This allows us to find the derivative of f if we know the derivative of its inverse function g.

Solving for the ln x case

We can now solve this equation using the actual values of f(x) and g(x):

Here we have used the fact that the derivative of the exponential function is the exponential function. Substituting these into the general formula for f'(x) above gives:

Since the exponential function and natural log functions are inverses of each other, the exponential of the log is simply x, so:

You may already know that this is the standard result for the derivative of the ln function.

Alternative proof using the chain rule

The above geometric proof is quite intuitive, but it is also possible to prove the result using the chain rule.

As we noted before, for f(x) and its inverse g(x):

If we differentiate the LHS using the chain rule we get:

If we differentiate the RHS using the chain rule we simply get 1:

Equating these gives:

Rearranging gives:

We need to take care if g' evaluates to zero for any f(x). This was not an issue in the previous example because the exponential function is always positive.

Example - inverse sine function

We can use this to find the derivative of the inverse sine function. For this, we have:

We will initially restrict ourselves to angles in the range [-π/2, π/2], for reasons that will be clear later. It isn't particularly easy to differentiate the inverse sine function directly, but of course, we know how to differentiate the sine function, so it seems ideal for the approach we have been using in this article. We can use the formula from before:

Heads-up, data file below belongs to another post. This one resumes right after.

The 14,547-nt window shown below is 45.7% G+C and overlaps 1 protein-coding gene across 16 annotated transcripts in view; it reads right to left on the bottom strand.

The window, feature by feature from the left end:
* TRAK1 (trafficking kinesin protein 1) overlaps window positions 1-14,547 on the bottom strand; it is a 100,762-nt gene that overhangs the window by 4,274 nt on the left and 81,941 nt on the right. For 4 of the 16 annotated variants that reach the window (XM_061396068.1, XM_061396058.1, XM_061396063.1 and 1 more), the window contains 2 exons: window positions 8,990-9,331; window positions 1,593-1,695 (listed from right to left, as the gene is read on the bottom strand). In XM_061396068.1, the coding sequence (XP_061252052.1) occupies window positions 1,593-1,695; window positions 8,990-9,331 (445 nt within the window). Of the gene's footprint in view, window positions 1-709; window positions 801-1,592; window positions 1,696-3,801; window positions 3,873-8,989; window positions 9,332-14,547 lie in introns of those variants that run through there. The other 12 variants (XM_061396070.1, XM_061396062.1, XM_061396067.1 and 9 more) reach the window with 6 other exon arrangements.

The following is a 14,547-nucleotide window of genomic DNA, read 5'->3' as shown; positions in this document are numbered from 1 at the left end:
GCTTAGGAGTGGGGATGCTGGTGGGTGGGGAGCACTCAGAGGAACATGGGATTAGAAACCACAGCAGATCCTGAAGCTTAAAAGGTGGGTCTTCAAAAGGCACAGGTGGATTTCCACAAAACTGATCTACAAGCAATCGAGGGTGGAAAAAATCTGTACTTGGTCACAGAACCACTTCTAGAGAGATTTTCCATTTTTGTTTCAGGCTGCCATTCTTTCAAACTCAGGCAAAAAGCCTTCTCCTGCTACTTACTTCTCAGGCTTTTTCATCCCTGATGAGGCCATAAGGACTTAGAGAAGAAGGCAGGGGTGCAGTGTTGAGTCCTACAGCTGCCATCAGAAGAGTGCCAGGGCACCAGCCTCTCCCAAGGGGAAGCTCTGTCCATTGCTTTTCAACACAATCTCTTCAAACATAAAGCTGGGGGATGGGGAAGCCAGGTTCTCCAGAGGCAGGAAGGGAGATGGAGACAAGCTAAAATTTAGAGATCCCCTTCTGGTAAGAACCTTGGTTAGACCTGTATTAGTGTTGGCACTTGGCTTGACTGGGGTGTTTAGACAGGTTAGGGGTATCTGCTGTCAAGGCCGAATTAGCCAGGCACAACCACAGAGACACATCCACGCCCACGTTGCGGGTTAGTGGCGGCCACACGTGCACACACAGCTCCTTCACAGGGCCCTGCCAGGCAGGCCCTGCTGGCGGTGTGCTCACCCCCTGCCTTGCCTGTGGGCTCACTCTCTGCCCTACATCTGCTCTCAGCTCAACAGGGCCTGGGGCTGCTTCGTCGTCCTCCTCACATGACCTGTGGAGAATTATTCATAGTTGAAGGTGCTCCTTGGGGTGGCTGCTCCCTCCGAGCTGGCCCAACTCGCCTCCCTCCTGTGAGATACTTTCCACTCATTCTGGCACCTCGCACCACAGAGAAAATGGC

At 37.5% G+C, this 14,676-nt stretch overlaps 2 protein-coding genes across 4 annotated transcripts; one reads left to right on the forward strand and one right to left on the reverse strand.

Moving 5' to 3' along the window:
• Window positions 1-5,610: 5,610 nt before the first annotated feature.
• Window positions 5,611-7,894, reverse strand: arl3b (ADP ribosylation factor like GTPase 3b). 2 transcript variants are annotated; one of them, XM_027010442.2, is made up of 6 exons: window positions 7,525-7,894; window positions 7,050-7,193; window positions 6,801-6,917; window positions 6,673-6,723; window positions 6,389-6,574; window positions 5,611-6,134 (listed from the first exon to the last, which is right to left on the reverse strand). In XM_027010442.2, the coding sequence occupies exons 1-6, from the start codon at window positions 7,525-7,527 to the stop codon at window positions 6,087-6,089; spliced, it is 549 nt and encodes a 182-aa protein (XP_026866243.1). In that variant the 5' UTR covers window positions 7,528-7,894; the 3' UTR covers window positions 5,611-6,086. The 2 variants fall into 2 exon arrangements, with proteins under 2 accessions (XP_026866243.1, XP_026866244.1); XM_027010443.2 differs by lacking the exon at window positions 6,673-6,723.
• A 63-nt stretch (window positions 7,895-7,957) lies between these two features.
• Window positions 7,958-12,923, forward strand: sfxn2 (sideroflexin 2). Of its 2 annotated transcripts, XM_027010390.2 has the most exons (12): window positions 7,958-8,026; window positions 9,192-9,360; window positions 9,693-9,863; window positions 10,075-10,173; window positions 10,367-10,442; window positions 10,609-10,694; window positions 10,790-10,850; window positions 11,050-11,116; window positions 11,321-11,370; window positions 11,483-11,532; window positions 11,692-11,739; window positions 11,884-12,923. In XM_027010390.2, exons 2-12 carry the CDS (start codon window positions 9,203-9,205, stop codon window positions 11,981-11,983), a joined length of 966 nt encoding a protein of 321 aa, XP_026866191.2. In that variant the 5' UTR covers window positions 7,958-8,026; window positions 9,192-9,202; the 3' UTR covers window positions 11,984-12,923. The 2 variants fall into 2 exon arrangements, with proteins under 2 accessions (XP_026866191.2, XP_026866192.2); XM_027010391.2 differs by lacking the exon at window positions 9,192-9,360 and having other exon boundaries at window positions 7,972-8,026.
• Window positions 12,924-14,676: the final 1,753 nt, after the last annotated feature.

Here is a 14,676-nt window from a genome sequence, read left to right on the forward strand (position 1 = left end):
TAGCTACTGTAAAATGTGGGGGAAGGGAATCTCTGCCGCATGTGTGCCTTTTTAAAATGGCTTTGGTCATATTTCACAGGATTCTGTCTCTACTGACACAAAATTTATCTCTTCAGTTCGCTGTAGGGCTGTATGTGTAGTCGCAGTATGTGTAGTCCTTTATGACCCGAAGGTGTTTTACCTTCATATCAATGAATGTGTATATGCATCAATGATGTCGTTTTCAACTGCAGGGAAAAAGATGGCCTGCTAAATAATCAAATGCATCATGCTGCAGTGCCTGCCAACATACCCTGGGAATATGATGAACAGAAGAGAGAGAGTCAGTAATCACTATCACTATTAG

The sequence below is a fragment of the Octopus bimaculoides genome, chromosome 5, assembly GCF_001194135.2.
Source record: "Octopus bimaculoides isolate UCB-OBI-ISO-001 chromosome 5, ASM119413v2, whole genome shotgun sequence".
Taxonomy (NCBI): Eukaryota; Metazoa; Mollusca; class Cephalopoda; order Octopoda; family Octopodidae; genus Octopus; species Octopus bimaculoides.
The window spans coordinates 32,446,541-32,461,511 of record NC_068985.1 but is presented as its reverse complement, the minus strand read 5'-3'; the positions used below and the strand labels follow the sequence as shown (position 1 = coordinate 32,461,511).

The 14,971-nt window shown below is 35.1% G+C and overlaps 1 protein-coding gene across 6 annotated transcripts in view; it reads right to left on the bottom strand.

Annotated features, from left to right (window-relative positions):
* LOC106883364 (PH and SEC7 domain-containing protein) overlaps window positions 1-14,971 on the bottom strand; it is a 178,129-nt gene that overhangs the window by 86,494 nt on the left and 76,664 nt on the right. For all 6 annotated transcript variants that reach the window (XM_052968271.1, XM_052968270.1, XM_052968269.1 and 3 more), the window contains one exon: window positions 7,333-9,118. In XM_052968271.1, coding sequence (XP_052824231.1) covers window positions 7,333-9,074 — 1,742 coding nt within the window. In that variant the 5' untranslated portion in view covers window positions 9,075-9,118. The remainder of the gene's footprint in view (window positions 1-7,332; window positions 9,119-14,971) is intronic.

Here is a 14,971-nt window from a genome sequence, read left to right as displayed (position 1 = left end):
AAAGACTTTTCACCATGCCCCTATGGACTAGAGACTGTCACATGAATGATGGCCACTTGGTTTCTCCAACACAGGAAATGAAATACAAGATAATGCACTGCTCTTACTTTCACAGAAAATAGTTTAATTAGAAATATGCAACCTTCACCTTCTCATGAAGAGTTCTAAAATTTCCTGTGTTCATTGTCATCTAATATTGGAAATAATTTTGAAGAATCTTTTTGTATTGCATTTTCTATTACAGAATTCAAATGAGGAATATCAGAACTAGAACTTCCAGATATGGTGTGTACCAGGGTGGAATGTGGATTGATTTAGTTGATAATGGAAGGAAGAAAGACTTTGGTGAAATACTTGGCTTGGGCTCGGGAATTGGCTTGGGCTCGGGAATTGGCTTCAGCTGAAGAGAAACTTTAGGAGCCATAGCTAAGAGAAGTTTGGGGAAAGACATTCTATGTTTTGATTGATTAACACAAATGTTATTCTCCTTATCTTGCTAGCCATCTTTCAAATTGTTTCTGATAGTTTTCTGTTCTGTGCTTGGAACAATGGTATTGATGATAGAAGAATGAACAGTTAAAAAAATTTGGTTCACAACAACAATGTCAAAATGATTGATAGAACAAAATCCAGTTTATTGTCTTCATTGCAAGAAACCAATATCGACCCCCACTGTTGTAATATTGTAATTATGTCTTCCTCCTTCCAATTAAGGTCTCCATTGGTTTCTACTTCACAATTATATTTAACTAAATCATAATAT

Here is a graph of the inverse sine function (left) and the sine function (right):

We can differentiate g, it is a standard result:

Now we can find g'(f(x)):

Unfortunately, that doesn't look very helpful. We still have an inverse sine, but now it is wrapped in a cosine. It looks worse than the original expression!

But remember what we did with the log case previously? We managed to arrange the expression so we had the exponential of the log of x, which of course is just x. If we can somehow adjust this expression so we are finding the sine of the inverse sine, that will also reduce to x (subject to a few caveats we will get to shortly).

Fortunately, Pythagoras comes to our rescue. We know from the Pythagorean identity that:

This can be rearranged (we will assume the positive root for now):

We can apply this to our original problem, by setting u equal to the inverse sine of x:

This gives us exactly what we need:

The sine of the inverse sine is just x:

Finally, we can find an expression or the derivative of f:

We just have a couple of loose ends to tidy up. First, we assumed the positive square root. This is valid because we limited our range of angles to [-π/2, π/2], and as is clear from the graph above that the slope of the inverse sine function is positive in that region. Secondly, we assumed the inverse sine function is single-valued. Again, the range limitation guarantees this.

Since the sine curve is cyclic, it would be possible to extend this to other parts of the curve by taking care to select the positive or negative root depending on the angle value.